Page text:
The entry of private companies into the aircraft industry has actually enforced the economic model of competition. In this case, airfares cannot be raised at will; the business model, financial management, and operational efficiency determine success. The airline industry is not unprofitable per se and other airlines have managed to operate at a profit. The irregularities of Kingfisher supplier and salary payments point to gross mismanagement.
Current rules allow 49% FDI in Indian aviation companies, but do not permit foreign airlines to own stake in India’s carriers. The suggested policy change by the Department of Industrial Policy and Promotion (DIPP), of a 26% cap of foreign carriers holding stakes in Indian airlines is unacceptable. This ameliorative measure for Kingfisher Airlines of allowing foreign buyers to own a 26% stake, will not only allow foreign carriers to invest, but also give voting rights on the board. We call for a thorough and transparent analysis of the policy regarding airlines. Before allowing FDI we must first address the issues that have arisen from private capital such as flouting safety norms. Even more so, state-run airlines should also have a clear policy before there is any consideration of foreign investment in this sector.
The citizens had demanded that under the Indian Companies Act, the government should intervene and force a change of management. Further, under no circumstance must a bailout be given without Mr Mallya being forced to liquidate his personal assets. Most importantly, there should be a review of the airline policy in a clear and transparent manner.
Since the time of writing the letter there have been several developments. On 7th March International Air Transport Association (IATA) asked travel agents to immediately stop booking tickets on Kingfisher’s behalf for failure in settling dues since February. On the same day, Hindustan Petroleum Corporation (HPCL), Kingfisher’s biggest aviation fuel supplier, had stopped refuelling as there were outstanding fuel bills of Rs515-Rs520 crore. It, however, resumed oil supplies the next day after the airline agreed to pay for daily fuel off-take. There have also been statements issued by the government on the possibility of the license of Kingfisher Airlines being cancelled.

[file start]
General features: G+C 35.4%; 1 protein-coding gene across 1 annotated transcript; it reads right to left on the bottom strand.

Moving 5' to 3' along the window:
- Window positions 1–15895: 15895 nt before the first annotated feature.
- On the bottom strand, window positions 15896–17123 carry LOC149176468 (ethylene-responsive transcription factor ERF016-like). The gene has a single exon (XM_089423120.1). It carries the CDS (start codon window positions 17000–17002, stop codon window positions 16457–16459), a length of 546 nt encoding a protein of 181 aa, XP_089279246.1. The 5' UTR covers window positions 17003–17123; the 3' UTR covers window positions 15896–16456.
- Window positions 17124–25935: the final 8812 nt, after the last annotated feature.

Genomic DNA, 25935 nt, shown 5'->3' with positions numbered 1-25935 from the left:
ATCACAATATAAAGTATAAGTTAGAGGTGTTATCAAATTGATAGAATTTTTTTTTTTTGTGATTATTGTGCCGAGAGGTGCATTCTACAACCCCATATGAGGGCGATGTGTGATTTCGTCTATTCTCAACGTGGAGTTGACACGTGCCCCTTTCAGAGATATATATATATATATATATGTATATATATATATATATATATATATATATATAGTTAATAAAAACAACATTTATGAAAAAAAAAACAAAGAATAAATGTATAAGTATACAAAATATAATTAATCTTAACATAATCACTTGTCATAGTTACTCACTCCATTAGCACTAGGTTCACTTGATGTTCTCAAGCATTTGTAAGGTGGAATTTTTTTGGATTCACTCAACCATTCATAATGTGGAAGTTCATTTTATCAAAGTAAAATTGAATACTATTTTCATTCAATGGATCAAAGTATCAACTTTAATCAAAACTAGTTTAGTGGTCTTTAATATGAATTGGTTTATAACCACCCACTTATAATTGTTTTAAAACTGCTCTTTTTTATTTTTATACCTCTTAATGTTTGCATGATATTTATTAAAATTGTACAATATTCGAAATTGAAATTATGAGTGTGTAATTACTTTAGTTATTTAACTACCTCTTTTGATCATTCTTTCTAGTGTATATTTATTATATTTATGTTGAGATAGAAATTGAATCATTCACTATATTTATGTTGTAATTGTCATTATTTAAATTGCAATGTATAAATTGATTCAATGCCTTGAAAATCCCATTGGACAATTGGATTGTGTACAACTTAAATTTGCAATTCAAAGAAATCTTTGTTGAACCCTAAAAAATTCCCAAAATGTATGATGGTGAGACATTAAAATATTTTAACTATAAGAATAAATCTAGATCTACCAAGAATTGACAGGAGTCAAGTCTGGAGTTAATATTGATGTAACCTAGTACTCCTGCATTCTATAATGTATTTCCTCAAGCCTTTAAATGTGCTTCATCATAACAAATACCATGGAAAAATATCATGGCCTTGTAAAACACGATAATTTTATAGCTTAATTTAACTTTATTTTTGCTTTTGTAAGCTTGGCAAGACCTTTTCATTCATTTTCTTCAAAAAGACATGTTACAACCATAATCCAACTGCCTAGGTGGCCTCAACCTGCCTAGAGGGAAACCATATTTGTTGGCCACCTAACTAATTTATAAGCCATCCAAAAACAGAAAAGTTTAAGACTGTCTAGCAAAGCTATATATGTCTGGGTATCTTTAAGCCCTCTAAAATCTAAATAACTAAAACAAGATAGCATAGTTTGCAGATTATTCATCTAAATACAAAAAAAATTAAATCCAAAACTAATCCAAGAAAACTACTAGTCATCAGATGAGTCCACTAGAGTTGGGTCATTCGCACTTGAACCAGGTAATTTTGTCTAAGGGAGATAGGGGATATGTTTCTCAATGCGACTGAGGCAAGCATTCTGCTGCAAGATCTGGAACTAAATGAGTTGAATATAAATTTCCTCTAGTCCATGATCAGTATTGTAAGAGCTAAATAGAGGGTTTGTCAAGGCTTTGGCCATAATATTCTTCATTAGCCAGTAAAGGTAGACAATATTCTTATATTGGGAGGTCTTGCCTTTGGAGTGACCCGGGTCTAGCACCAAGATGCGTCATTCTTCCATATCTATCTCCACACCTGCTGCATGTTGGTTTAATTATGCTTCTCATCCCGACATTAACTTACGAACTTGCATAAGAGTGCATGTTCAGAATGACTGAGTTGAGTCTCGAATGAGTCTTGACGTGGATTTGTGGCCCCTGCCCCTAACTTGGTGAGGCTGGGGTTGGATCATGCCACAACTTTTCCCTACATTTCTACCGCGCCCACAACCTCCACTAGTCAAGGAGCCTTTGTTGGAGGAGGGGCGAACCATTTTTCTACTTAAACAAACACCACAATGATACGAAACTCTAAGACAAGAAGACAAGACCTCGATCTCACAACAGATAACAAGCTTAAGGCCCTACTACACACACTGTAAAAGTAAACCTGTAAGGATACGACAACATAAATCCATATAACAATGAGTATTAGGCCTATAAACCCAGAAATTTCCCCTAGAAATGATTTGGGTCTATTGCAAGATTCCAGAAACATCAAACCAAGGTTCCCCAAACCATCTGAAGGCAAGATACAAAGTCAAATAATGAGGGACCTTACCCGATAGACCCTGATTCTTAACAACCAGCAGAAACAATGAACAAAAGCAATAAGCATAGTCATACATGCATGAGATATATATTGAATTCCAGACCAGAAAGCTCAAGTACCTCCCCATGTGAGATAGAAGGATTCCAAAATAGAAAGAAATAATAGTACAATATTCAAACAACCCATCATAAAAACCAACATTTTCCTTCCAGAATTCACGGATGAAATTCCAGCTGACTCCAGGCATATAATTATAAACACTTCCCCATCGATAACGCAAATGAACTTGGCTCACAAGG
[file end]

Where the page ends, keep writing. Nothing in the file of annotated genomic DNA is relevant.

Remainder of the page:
The dire straits of the airline are tangible, however, that cannot be a reason to change an entire policy for one airline. We reiterate our demand that the government not consider this unconscionable bailout which will reinforce the skewed allocation of limited resources between the social and other sectors; that the state must force a change of management, the personal assets of Mr Mallya must be liquidated and a comprehensive review of aviation policy be initiated.”
As if the spiralling prices were not enough due to cost increase of 5%-15% in cement, steel and labour, the state government is proposing to increase stamp duty on rentals to 160 times.
While people often accuse builders and developers for hiking property rates, they are not the only ones to be blamed. Even the Maharashtra government is again raising stamp duty for leave-and-licence agreements. According to reports, the state government has proposed to hike stamp duty on leave-licence to 0.1% on market value or 1% of the average annual rent or deposit paid, whichever is higher, for residential properties. For commercial properties, the duty for lease agreements over 60 months is 0.4 per cent.
This is a big jump from the fixed amount of Rs 25,000 for residential and Rs 50,000 for commercial properties for 60 months, as is the rule now. In short, there is no relief for consumers. They can neither can afford to own a home, nor they can afford to rent one in the state. And according to some experts, the property rates in Mumbai will not come down and so there will not be any increase in sales as well.